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Savi Gabizon

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ENTERTAINMENT
March 30, 2005 | Robert Abele, Special to The Times
When Tel Aviv-based Savi Gabizon's film "Nina's Tragedies" became the first Israeli narrative feature to show at the Sundance Film Festival, it was a long-awaited U.S. breakthrough for the 45-year-old filmmaker, whose movies regularly win prizes and pull in audiences back home but hadn't gotten any traction in America.
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ENTERTAINMENT
March 30, 2005 | Robert Abele, Special to The Times
When Tel Aviv-based Savi Gabizon's film "Nina's Tragedies" became the first Israeli narrative feature to show at the Sundance Film Festival, it was a long-awaited U.S. breakthrough for the 45-year-old filmmaker, whose movies regularly win prizes and pull in audiences back home but hadn't gotten any traction in America.
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ENTERTAINMENT
April 26, 2004 | Kevin Crust
The 20th edition of the Israel Film Festival rolls into town this week amid something of a flush time for Israeli cinema. Films such as "James' Journey to Jerusalem" and "Broken Wings" -- whose director Nir Bergman is represented at the festival by two episodes of the television series "Jerusalem Brew" -- have recently had U.S. theatrical releases.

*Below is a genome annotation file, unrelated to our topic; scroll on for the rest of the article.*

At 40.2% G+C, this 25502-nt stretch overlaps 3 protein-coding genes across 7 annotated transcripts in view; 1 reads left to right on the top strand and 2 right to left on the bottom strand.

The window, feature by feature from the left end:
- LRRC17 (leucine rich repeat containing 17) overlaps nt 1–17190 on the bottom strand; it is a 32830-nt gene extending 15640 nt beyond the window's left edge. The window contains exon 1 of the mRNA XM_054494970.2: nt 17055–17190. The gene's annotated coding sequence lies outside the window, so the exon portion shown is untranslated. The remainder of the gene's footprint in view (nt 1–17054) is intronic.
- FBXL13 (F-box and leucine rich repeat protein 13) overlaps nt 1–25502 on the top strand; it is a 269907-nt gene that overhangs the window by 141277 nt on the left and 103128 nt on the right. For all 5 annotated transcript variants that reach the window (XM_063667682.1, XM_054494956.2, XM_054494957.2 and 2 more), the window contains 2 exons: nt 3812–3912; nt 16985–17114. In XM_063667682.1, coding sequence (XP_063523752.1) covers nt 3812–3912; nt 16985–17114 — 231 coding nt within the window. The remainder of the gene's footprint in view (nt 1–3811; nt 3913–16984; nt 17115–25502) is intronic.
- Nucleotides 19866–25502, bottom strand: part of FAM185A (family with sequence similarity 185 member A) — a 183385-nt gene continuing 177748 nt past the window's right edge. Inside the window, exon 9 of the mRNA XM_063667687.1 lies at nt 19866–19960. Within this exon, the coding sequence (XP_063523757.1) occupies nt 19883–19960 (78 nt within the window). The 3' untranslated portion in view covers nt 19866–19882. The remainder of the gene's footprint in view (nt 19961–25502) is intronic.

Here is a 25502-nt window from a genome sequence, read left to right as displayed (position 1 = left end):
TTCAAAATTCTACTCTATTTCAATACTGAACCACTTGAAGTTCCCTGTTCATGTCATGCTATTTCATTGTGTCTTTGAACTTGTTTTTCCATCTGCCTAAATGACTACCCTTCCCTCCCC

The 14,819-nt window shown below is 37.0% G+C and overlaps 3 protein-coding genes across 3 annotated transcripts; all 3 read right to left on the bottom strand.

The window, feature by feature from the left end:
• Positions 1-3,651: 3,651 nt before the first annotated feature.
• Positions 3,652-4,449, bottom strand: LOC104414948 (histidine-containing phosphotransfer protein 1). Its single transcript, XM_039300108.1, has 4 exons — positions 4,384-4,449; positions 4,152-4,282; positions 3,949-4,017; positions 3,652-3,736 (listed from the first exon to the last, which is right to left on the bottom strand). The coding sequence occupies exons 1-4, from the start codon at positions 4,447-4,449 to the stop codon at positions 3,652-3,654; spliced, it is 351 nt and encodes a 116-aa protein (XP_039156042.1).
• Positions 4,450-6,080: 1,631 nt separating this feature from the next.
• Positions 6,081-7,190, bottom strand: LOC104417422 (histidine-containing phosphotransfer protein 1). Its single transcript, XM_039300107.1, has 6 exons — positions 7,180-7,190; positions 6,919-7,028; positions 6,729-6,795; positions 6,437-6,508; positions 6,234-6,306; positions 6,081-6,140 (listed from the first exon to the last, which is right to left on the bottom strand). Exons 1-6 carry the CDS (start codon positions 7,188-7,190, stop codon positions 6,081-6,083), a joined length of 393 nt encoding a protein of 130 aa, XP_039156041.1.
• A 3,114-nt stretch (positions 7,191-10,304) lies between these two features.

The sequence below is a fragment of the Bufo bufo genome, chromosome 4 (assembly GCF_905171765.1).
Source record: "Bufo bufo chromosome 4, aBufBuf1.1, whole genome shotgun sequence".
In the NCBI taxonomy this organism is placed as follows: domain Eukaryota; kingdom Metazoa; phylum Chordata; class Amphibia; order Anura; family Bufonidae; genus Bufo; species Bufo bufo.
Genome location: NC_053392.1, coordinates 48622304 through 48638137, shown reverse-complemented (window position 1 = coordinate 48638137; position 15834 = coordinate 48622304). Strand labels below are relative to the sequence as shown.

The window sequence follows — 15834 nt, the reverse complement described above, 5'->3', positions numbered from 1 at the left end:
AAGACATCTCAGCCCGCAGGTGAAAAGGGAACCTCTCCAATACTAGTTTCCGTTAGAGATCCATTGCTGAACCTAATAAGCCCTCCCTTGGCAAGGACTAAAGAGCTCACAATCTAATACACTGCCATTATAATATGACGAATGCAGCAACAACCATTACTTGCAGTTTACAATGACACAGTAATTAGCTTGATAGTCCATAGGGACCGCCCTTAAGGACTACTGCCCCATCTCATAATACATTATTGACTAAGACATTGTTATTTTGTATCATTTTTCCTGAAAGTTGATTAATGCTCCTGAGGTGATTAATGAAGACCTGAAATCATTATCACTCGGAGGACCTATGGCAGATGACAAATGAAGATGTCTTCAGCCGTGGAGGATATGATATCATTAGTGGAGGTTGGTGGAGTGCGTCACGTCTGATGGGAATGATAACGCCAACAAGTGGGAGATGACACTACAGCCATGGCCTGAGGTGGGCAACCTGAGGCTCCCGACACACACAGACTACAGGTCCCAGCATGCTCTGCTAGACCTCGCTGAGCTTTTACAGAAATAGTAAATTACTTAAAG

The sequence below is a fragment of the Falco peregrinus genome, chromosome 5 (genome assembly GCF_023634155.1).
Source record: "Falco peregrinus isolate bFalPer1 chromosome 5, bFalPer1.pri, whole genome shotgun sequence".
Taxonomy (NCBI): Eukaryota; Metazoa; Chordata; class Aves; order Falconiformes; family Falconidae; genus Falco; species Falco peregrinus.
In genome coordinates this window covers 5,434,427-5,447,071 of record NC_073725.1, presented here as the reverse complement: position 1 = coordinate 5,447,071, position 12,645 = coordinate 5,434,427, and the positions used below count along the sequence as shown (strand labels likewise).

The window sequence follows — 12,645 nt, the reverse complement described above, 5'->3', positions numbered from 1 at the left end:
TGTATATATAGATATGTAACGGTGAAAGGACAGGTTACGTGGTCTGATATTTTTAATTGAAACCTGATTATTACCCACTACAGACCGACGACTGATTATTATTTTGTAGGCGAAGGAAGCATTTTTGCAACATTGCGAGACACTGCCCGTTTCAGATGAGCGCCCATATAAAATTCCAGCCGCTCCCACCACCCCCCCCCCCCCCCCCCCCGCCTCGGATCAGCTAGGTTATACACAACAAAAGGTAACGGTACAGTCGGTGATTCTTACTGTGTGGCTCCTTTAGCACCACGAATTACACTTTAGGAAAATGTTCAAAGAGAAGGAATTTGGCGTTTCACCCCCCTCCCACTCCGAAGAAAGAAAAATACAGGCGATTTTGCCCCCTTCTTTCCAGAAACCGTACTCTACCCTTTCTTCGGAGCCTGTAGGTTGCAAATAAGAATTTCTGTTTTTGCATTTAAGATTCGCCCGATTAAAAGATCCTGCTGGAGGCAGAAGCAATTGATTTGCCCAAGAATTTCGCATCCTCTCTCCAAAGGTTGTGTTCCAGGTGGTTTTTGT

ENTERTAINMENT
April 1, 2005 | Kevin Thomas, Times Staff Writer
Savi Gabizon's "Nina's Tragedies" begins with a discovery: a journal covering an especially hectic six-month period in the life of a bright, nerdy Tel Aviv 14-year-old, Nadav (Aviv Elkabets). It has been found by his principal, who immediately summons his dying father, Amnon (Shmil Ben-Ari), to her office because of its sexual candor, which includes the boy fantasizing the consummation of his crush on his beautiful Aunt Nina (Ayelet July Zurer), his mother's younger sister.
ENTERTAINMENT
November 18, 1995 | SHAUNA SNOW
TELEVISION Footage Flap: Paramount Network Television has issued an apology for using footage from the Harrison Ford movie "Clear and Present Danger" on NBC's Navy drama "JAG." Even though both the series and the movie are Paramount-produced, the film's director, Phillip Noyce, was upset that the TV show used a scene featuring Ford trying to navigate a van out of a small street while under attack by terrorists.
NEWS
April 29, 2004 | Kevin Crust, Times Staff Writer
Tonight's opening film of the 20th Israel Film Festival, "Nina's Tragedies," made history earlier this year as the first Israeli entry to be accepted at Sundance. It's the story of a young widow's overwhelming grief as told from the perspective of her nephew, a shy, introspective teenage boy with a penchant for voyeurism.
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